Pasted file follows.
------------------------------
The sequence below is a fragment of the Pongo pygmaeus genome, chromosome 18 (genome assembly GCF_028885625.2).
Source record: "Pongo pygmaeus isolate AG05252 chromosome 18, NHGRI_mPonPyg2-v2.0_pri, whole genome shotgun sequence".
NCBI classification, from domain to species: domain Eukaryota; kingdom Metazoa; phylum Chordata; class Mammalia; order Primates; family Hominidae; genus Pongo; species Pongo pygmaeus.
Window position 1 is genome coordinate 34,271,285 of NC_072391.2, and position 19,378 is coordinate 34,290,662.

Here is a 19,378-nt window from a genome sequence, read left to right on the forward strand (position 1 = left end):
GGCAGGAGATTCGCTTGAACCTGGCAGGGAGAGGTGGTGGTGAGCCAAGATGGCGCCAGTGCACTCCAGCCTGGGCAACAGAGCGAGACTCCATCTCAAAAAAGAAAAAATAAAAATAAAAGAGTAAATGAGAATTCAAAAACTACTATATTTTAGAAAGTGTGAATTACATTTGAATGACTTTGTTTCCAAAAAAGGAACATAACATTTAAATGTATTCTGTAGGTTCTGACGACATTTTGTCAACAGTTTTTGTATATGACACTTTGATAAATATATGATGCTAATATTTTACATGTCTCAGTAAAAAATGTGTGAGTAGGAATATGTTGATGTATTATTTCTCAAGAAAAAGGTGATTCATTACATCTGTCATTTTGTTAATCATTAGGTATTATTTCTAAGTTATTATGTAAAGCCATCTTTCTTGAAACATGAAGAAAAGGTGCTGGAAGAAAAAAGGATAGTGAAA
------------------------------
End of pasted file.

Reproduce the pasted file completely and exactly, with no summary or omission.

The sequence below is a fragment of the Pongo pygmaeus genome, chromosome 18 (genome assembly GCF_028885625.2).
Source record: "Pongo pygmaeus isolate AG05252 chromosome 18, NHGRI_mPonPyg2-v2.0_pri, whole genome shotgun sequence".
NCBI classification, from domain to species: domain Eukaryota; kingdom Metazoa; phylum Chordata; class Mammalia; order Primates; family Hominidae; genus Pongo; species Pongo pygmaeus.
Window position 1 is genome coordinate 34,271,285 of NC_072391.2, and position 19,378 is coordinate 34,290,662.

Here is a 19,378-nt window from a genome sequence, read left to right on the forward strand (position 1 = left end):
GGCAGGAGATTCGCTTGAACCTGGCAGGGAGAGGTGGTGGTGAGCCAAGATGGCGCCAGTGCACTCCAGCCTGGGCAACAGAGCGAGACTCCATCTCAAAAAAGAAAAAATAAAAATAAAAGAGTAAATGAGAATTCAAAAACTACTATATTTTAGAAAGTGTGAATTACATTTGAATGACTTTGTTTCCAAAAAAGGAACATAACATTTAAATGTATTCTGTAGGTTCTGACGACATTTTGTCAACAGTTTTTGTATATGACACTTTGATAAATATATGATGCTAATATTTTACATGTCTCAGTAAAAAATGTGTGAGTAGGAATATGTTGATGTATTATTTCTCAAGAAAAAGGTGATTCATTACATCTGTCATTTTGTTAATCATTAGGTATTATTTCTAAGTTATTATGTAAAGCCATCTTTCTTGAAACATGAAGAAAAGGTGCTGGAAGAAAAAAGGATAGTGAAA